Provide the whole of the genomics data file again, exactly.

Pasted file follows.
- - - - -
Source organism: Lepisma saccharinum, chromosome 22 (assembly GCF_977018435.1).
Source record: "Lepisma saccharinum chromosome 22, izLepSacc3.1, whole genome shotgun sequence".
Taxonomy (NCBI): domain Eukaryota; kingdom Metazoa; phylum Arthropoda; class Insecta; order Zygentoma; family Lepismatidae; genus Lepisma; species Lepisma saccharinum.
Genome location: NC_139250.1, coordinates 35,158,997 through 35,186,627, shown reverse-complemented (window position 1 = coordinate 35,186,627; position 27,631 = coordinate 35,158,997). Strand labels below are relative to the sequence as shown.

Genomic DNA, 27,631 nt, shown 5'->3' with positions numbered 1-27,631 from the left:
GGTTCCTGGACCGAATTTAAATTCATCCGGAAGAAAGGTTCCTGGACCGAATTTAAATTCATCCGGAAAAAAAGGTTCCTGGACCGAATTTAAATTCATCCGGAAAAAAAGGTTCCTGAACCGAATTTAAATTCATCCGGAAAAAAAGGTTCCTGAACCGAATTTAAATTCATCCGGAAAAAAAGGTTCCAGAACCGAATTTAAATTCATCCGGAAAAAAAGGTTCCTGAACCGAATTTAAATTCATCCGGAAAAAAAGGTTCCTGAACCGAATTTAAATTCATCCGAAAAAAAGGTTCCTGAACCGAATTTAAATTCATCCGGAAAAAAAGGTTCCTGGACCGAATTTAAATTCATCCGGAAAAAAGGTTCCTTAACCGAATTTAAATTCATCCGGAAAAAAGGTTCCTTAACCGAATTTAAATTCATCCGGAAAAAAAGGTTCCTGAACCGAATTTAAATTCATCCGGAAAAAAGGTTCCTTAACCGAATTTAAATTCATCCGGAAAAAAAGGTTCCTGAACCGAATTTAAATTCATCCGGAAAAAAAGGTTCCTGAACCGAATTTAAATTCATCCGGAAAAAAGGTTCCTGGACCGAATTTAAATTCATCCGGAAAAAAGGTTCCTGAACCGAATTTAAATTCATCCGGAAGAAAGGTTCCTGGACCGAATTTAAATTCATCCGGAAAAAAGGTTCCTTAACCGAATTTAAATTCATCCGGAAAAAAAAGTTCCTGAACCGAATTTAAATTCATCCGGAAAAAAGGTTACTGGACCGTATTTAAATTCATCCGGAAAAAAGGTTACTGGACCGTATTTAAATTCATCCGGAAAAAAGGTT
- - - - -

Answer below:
Source organism: Lepisma saccharinum, chromosome 22 (assembly GCF_977018435.1).
Source record: "Lepisma saccharinum chromosome 22, izLepSacc3.1, whole genome shotgun sequence".
Taxonomy (NCBI): domain Eukaryota; kingdom Metazoa; phylum Arthropoda; class Insecta; order Zygentoma; family Lepismatidae; genus Lepisma; species Lepisma saccharinum.
Genome location: NC_139250.1, coordinates 35,158,997 through 35,186,627, shown reverse-complemented (window position 1 = coordinate 35,186,627; position 27,631 = coordinate 35,158,997). Strand labels below are relative to the sequence as shown.

Genomic DNA, 27,631 nt, shown 5'->3' with positions numbered 1-27,631 from the left:
GGTTCCTGGACCGAATTTAAATTCATCCGGAAGAAAGGTTCCTGGACCGAATTTAAATTCATCCGGAAAAAAAGGTTCCTGGACCGAATTTAAATTCATCCGGAAAAAAAGGTTCCTGAACCGAATTTAAATTCATCCGGAAAAAAAGGTTCCTGAACCGAATTTAAATTCATCCGGAAAAAAAGGTTCCAGAACCGAATTTAAATTCATCCGGAAAAAAAGGTTCCTGAACCGAATTTAAATTCATCCGGAAAAAAAGGTTCCTGAACCGAATTTAAATTCATCCGAAAAAAAGGTTCCTGAACCGAATTTAAATTCATCCGGAAAAAAAGGTTCCTGGACCGAATTTAAATTCATCCGGAAAAAAGGTTCCTTAACCGAATTTAAATTCATCCGGAAAAAAGGTTCCTTAACCGAATTTAAATTCATCCGGAAAAAAAGGTTCCTGAACCGAATTTAAATTCATCCGGAAAAAAGGTTCCTTAACCGAATTTAAATTCATCCGGAAAAAAAGGTTCCTGAACCGAATTTAAATTCATCCGGAAAAAAAGGTTCCTGAACCGAATTTAAATTCATCCGGAAAAAAGGTTCCTGGACCGAATTTAAATTCATCCGGAAAAAAGGTTCCTGAACCGAATTTAAATTCATCCGGAAGAAAGGTTCCTGGACCGAATTTAAATTCATCCGGAAAAAAGGTTCCTTAACCGAATTTAAATTCATCCGGAAAAAAAAGTTCCTGAACCGAATTTAAATTCATCCGGAAAAAAGGTTACTGGACCGTATTTAAATTCATCCGGAAAAAAGGTTACTGGACCGTATTTAAATTCATCCGGAAAAAAGGTT